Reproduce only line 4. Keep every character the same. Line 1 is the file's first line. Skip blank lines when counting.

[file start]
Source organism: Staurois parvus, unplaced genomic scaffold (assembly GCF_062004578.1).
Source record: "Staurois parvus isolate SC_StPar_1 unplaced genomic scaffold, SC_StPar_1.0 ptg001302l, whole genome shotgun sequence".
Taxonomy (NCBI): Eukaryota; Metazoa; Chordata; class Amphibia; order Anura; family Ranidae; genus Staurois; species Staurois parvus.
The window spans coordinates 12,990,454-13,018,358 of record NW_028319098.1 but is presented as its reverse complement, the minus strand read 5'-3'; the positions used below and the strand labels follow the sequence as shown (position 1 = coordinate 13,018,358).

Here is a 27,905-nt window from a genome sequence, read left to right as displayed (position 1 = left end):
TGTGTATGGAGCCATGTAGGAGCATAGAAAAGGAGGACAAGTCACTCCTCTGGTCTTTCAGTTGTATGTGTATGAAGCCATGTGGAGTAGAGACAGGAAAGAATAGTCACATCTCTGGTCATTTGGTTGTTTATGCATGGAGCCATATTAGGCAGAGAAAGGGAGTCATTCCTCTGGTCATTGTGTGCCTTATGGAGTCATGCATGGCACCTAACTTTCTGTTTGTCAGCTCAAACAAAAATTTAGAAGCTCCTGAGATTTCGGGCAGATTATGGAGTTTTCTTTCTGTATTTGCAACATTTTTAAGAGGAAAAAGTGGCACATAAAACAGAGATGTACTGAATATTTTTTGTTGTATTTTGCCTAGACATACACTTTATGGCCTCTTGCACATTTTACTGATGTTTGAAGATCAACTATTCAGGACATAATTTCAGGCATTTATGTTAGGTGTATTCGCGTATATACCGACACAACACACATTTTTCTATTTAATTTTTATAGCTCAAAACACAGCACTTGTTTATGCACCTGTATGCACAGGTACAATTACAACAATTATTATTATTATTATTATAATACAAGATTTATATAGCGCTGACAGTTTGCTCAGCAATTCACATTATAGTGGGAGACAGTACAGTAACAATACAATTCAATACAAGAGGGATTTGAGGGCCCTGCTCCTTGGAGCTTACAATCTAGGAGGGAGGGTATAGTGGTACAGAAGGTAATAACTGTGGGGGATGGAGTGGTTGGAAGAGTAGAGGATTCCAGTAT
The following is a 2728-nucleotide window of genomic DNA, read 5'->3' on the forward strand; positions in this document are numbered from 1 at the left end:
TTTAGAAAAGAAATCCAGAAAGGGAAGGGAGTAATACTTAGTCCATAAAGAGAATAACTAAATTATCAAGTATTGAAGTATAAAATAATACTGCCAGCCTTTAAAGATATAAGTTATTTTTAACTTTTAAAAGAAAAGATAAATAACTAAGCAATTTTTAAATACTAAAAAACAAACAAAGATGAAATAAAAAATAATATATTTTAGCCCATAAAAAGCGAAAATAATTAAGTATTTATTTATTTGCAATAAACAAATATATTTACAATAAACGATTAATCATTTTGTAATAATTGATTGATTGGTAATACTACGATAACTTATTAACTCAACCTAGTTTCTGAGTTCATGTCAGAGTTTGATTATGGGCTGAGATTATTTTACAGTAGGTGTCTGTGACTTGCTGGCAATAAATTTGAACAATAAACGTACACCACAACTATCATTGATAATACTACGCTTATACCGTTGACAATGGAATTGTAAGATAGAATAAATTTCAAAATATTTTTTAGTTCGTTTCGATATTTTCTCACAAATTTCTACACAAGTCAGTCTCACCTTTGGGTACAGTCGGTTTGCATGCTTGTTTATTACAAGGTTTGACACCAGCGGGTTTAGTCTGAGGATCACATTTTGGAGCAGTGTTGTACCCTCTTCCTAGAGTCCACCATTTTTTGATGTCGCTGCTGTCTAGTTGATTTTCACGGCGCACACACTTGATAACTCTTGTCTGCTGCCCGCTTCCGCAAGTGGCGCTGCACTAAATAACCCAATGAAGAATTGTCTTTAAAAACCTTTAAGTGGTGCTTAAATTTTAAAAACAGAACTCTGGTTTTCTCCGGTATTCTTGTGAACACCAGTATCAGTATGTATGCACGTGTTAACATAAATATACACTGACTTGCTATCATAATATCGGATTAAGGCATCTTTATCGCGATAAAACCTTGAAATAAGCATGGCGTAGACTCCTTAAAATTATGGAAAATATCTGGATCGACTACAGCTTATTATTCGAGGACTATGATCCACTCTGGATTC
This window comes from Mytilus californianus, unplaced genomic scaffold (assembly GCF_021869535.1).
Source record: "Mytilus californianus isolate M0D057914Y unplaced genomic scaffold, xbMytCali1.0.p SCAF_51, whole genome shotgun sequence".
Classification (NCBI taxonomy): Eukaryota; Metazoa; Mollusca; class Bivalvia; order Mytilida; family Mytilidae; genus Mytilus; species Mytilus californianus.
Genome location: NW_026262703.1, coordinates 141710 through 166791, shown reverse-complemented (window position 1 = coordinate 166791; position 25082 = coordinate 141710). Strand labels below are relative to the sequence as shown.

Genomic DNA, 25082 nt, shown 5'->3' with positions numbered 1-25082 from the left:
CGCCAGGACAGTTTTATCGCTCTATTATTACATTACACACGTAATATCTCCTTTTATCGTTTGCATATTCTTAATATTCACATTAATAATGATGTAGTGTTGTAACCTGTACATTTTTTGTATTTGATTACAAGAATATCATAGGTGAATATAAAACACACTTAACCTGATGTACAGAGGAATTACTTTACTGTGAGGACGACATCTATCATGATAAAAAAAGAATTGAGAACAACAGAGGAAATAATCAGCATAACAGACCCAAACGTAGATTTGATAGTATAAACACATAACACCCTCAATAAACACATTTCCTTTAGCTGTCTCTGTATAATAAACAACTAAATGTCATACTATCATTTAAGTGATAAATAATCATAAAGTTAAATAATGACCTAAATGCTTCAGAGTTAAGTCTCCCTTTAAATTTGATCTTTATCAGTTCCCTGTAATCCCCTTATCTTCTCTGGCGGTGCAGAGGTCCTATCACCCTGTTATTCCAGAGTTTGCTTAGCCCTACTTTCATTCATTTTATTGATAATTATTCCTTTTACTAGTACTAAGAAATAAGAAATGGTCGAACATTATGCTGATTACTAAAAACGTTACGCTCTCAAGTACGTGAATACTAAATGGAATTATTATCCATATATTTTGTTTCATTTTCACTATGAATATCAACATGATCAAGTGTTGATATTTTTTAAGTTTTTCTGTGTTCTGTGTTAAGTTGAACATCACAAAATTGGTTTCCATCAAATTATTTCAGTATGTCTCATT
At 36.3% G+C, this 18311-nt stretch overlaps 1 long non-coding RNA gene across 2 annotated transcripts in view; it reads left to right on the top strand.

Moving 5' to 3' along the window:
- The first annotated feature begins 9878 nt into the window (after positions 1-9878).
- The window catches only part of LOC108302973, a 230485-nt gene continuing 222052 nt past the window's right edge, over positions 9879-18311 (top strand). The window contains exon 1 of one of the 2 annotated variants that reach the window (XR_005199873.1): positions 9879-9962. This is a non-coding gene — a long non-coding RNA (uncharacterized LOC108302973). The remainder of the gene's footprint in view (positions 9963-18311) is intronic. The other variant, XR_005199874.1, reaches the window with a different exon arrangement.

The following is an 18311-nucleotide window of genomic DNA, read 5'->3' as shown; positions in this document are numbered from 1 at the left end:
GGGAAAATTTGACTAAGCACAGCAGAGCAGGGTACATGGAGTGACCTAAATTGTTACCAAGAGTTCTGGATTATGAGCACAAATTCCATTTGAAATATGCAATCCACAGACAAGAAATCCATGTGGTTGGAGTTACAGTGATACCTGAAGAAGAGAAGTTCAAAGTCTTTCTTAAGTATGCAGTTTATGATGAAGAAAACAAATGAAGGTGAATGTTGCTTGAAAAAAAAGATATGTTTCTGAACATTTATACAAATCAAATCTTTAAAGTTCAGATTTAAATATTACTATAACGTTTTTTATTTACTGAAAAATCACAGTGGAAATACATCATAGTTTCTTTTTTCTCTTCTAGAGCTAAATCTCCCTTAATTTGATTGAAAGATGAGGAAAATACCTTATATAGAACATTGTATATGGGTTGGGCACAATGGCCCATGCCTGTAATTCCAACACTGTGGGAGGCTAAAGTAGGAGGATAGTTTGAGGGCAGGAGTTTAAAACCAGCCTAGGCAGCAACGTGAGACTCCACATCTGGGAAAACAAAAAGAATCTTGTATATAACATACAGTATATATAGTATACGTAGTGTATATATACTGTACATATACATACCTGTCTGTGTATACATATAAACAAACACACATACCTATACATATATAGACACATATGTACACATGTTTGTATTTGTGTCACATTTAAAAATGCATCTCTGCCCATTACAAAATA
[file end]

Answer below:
The window spans coordinates 12,990,454-13,018,358 of record NW_028319098.1 but is presented as its reverse complement, the minus strand read 5'-3'; the positions used below and the strand labels follow the sequence as shown (position 1 = coordinate 13,018,358).